Sudden impact

Sudden impact  the collision of an asteroid with the Earth, responsible for creating a deep-sea crater off the southern coast of Chile, might have thrown life forms towards the South Pole 2.2 million years ago. For long, researchers have been trying to find out how marine life reached the dry valleys of Antarctica (New Scientist , Vol 156, No 2106).

In 1981, they discovered the impact site. But it was only in 1995 that researchers were able to collect the cores which spattered out from the so-called Eltanin impact structure in the Belingshausen Sea in Antarctica. After studying these cores, Ranier Gersonde of the Alfred Wegener Institute for Polar and Marine Research, Bremerhaven, Germany, has reached the conclusion that the cores are formed by a series of deposits covered by materials. These materials have been found to be slow-settling and finely grained.

According to him, nearly five per cent materials were in the form of unmelted asteroid fragments. During the process, researchers have found a fragment which has a diameter of five centimetres. Gersonde says that the chunk is the biggest fragment of a large-scale meteorite ever discovered.

The researcher believes that an asteroid nearly one kilometre across might have landed in the ocean basin. The basin is nearly five kilometres deep. The impact of the asteroid might have been so powerful that it would have led to a 20-km cavity in the water.

Calculations have shown that the impact might have generated ocean waves four kilometres high. During this process, sea water would have been thrown up into the atmosphere. Gersonde says that some of the water might also have reached the upper atmosphere.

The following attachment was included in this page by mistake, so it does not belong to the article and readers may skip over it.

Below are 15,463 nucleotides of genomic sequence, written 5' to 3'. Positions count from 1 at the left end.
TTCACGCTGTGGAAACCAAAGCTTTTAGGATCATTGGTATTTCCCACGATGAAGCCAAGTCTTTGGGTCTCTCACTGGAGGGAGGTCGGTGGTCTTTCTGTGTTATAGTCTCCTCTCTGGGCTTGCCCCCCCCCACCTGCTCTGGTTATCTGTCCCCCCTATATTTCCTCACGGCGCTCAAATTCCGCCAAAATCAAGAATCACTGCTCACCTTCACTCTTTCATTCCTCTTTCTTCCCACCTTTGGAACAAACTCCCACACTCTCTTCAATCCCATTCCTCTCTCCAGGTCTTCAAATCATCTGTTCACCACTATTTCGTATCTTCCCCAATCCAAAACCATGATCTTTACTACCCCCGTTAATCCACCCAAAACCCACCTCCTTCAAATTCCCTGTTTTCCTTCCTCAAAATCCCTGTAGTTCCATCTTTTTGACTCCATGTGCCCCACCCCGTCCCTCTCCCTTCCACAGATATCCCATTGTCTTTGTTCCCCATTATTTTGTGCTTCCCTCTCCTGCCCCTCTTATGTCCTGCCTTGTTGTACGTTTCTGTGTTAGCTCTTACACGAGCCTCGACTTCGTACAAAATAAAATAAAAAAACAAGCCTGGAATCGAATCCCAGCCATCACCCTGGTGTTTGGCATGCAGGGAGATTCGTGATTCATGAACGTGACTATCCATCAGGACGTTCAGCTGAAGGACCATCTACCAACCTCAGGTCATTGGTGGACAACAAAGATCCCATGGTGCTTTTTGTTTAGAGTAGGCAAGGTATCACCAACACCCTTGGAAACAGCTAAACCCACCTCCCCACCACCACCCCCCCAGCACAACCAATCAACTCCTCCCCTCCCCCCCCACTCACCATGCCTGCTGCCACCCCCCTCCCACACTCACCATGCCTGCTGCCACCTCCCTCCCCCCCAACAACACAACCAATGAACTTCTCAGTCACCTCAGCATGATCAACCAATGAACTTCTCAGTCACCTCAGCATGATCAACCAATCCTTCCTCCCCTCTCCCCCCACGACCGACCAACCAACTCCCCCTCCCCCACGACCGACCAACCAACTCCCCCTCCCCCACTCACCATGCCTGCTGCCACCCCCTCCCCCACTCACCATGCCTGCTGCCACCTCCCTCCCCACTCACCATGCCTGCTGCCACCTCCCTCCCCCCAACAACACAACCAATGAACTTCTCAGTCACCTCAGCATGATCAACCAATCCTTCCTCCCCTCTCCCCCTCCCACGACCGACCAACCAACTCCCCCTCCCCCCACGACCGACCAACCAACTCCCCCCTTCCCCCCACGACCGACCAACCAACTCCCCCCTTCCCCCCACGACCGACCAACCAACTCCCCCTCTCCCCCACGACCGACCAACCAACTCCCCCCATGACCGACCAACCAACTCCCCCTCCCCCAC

The researcher postulates that the tsunami waves would have reached the Pacific coast. The height of these waves might have been 20 to 40 metres over deep water, and more than a kilometre at the coastline. He has found evidence that the impact made its mark in several locations around the same time. Some of the evidences stoutly support the disturbances in New Zealand and Australia.

Gersonde believes that impact rubble which survived during a course of time got settled to the ground. These places would have been the Dry Valleys of Antarctica. After conducting extensive studies of marine fossils in the dry areas, a team of researchers concludes that nearly 70 per cent of the Antarctica ice sheet melted during the warm spell of the Pliocene three to five million years ago.

Now, several researchers are conducting further studies of cores from the Eltanin impact site. It is expected to help explain a mystery surrounding the Chicxulub impact. This impact has been blamed for killing the dinosaurs. The impact site has been found with an iridium-rich layer, which consists of an unexplained iridium "halo' underneath. This has led to the assumption that the site might have been hit by two asteroids.

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